We took the train in the afternoon and arrived in Füssen about 2 hours later. Upon arrival, we went to the trouist info, then made arrangements for accom in Horn. As we had missed our bus, we decided to walk. It was very cold and the ground was icy, as it had already snowed. We arrived in a charming Bavarian house in the quiet Frauenhoferstr. and were greeted warmly by the wife of the B&B owner. She showed us around the house, asked us what we’d like to drink for breakfast, and also suggested places for dinner. We then walked a few houses down to the (?) restaurant, where a few groups were already dining. After the delicious meal, we decided it was too dark and late for a tour through the Füssen Altstadt, so went to sleep instead.
The next morning, we rose early to check out Schwangau, where the two Ludwig II castles were: Neuschwanstein and Hohenschwangau. As I’d already visited Neuschwanstein 2 Octobers ago, we visited Schloß Hohenschwangau, the summer residence of Ludwig II’s parents, and later, that of his uncle, who acted as regent for his younger brother, the mentally ill King Otto. There were only 3 floors for public viewing: the main foyer with fireplace, altar and an armour; the 1st Fl for the queen and the 2nd for the king. Our tour guide was very witty and sarcastic, which was, however, wasted on non-native anglophones. Like Neuschwanstein, the walls were painted with murals depicting the Middle Ages and popular folklore, such as Tristan & Isolde, later transposed to an opera by Wagner. It is interesting to note that the murals are in its original form, meaning that the colours are still the same as it had been in the 19th C.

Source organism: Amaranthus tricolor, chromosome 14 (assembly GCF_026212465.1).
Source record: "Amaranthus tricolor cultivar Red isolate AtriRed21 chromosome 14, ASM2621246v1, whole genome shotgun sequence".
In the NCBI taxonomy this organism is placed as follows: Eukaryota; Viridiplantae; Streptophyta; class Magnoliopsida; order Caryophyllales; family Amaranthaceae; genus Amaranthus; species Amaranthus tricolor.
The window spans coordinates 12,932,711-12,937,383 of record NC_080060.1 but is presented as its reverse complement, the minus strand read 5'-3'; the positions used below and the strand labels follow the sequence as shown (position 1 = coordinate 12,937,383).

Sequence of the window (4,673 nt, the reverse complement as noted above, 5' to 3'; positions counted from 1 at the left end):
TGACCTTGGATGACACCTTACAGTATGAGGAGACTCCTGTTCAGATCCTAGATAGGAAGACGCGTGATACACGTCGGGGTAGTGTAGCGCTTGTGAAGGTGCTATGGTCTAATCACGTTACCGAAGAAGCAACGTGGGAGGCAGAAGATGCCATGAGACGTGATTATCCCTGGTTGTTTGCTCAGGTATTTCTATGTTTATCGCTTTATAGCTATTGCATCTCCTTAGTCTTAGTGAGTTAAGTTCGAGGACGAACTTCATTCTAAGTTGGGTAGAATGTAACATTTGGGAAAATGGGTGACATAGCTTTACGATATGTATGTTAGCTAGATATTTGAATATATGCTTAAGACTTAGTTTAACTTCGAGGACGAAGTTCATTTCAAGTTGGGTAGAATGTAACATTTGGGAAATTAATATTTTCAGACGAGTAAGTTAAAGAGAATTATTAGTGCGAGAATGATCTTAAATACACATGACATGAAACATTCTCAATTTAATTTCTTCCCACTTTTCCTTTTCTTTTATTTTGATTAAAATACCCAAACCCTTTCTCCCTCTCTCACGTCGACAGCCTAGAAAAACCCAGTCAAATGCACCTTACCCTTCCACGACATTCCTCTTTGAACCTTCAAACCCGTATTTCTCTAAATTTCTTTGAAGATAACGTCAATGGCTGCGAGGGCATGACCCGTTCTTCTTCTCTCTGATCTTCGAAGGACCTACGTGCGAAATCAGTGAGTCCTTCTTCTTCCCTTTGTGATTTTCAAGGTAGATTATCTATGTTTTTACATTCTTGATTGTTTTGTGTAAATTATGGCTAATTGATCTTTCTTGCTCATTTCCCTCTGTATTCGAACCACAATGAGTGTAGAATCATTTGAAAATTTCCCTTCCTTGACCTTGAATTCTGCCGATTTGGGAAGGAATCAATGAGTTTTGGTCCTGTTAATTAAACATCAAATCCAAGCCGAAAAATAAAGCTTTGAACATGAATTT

Other interesting facts:
- a lift was installed in the latter of the 19th C. for the Regent to use in his old age. It is located in the middle of the staircase and no longer in use since 1998.
- a 200 year old Russian (from Russia) bread is on display in a case and still looks very good. It was a gift and only partly eaten.
The other building had house the princes Ludwig and Otto in their childhood. Although there were 2 storeys, only the main floor was in use, now converted into a gift shop. The top floor is not available to public and not much was said about the rooms there either. A kitchen can still be seen, however, behind glass, as it would have been in the past.
After the castle tour, I bought a Bavarian hat in navy blue. The sun was beginning to come out then so I did not wear it afterwards. We toured all of Füssen and were awed by its medieval/rustic charm. However, we also found out that Füssen was not spared from the bombings either, so much for its preserved beauty.
Still, it was good to see mountains, to smell the crisp air and to wander back in time.